Since 2008, film industry veterans Neacol and Stanley Miller have been practicing the art of flame-worked glass sculpture on a tiny island in the Pacific. Their work is a fusion of the same techniques perfected by the imprisoned Renaissance masters of Murano, Italy, with nods to comic books, cartoons and pop culture.
Under the studio name Bling Squared, their artisan pieces, usually between 1 and 7 centimetres high, reside somewhere between toys and sculpture. Each stroke of brilliant colour is actually melted glass, not paint, resulting in an artifact of whimsy that will last for centuries. The alchemy of stained glass rods liquifying around a molten bead in the heat of an oxy-propane torch lends each piece a vitality and timelessness. Influenced by the Japanese phenomenon of collectible vinyl desk toys, the couple's response is the permanence and vibrancy of glass as both material and statement.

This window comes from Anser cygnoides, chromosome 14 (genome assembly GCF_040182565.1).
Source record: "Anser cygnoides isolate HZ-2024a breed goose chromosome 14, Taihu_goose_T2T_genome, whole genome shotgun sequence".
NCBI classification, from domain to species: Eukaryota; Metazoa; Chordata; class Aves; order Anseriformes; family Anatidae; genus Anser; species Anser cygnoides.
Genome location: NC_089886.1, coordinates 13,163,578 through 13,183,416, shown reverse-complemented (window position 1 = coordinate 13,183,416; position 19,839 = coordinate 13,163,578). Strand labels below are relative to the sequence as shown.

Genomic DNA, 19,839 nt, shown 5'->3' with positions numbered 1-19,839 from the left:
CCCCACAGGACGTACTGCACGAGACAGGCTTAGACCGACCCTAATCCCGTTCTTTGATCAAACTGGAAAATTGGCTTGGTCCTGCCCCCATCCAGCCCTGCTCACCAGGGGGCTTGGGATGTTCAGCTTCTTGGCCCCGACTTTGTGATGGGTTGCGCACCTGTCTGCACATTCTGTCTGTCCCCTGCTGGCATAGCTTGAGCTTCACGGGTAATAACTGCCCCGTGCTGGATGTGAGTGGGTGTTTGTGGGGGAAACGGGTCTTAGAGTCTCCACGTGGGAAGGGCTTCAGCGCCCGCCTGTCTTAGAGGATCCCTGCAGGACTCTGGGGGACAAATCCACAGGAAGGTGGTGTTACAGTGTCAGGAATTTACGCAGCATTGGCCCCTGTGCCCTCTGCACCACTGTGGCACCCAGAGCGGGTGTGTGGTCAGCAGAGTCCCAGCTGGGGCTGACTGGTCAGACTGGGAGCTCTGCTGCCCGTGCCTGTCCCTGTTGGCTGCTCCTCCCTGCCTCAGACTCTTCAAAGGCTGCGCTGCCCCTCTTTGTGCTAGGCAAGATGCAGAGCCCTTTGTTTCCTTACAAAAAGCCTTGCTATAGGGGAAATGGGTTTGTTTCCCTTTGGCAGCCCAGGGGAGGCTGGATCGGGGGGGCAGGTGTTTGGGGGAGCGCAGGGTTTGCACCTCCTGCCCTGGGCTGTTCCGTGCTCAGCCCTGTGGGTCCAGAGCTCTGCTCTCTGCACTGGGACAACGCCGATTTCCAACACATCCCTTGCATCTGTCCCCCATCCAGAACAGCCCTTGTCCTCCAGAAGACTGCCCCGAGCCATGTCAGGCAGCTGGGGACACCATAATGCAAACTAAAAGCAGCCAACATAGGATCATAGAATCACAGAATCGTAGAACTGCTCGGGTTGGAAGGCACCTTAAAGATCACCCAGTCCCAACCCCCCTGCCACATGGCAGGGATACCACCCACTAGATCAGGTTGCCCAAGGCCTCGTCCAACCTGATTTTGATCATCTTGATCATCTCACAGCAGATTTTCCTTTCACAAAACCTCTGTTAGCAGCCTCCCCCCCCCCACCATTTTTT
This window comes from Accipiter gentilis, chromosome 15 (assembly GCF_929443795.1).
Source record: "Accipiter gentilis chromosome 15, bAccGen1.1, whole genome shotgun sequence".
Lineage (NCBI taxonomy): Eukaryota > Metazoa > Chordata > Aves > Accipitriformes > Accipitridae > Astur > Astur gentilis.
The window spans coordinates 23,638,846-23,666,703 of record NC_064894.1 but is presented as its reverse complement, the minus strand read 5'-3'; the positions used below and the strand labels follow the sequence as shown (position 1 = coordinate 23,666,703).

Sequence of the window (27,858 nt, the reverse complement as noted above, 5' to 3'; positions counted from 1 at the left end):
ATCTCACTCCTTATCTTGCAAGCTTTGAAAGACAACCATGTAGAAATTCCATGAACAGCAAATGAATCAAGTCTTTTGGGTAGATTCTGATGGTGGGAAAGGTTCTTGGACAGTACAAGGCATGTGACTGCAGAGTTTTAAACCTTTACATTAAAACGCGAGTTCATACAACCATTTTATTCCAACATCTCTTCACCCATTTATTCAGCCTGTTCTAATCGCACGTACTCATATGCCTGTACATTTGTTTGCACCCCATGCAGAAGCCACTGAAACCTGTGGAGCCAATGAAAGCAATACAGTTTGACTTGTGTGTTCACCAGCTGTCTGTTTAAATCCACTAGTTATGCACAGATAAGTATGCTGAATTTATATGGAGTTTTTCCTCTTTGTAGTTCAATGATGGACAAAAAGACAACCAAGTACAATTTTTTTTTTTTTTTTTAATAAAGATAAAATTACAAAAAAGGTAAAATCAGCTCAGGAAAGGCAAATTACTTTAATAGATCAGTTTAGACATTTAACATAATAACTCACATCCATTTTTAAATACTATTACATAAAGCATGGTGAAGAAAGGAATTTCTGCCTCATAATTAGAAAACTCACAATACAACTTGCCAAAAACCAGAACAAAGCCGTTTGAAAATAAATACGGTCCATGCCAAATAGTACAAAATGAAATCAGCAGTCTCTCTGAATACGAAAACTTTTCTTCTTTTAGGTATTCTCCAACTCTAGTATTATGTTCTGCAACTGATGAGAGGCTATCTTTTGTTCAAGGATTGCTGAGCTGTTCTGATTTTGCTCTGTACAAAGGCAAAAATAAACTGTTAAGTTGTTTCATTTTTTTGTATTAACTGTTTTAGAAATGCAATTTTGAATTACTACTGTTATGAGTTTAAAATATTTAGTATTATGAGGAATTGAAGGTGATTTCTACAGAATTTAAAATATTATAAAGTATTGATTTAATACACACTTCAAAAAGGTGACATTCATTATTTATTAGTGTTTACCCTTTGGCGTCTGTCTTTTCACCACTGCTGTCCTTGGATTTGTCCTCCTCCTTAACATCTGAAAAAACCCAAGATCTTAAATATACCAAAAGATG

The genre of their work requires an exotic vocabulary: anime, manga, kawaii ("adorable"), chibi ("short person") – a world of giant robots, talking animals and cat-eared schoolgirls. Their brightly- coloured, impactful figurines of playful, chubby characters have become increasingly varied as their skills as sculptors evolve. Here are owls, baby dragons, foxes, and cartoon rabbits alongside red pandas, monkeys, and narwhals. In the past, the couple has collaborated with comic artist Camilla d'Errico on a glass-charm rendering of the character Kuro from the hit series Tanpopo. Their work has appeared in Ayden Gallery in Vancouver and the Waterfront Gallery on Salt Spring Island, as well as numerous comic and pop culture conventions across North America. Supporting themselves by their art alone, they work from their home studio – torch, kiln, glass and all – while raising two active daughters.
Collectors and supporters of the work respond with instant happiness evoked by these charming pieces. A number of the characters in the line are inspired and suggested by the fans themselves, such as the signature "octopus ninja". In the context of "Low Brow" pop art, the figurines are timely, joyous, accessible, and irresistibly tactile.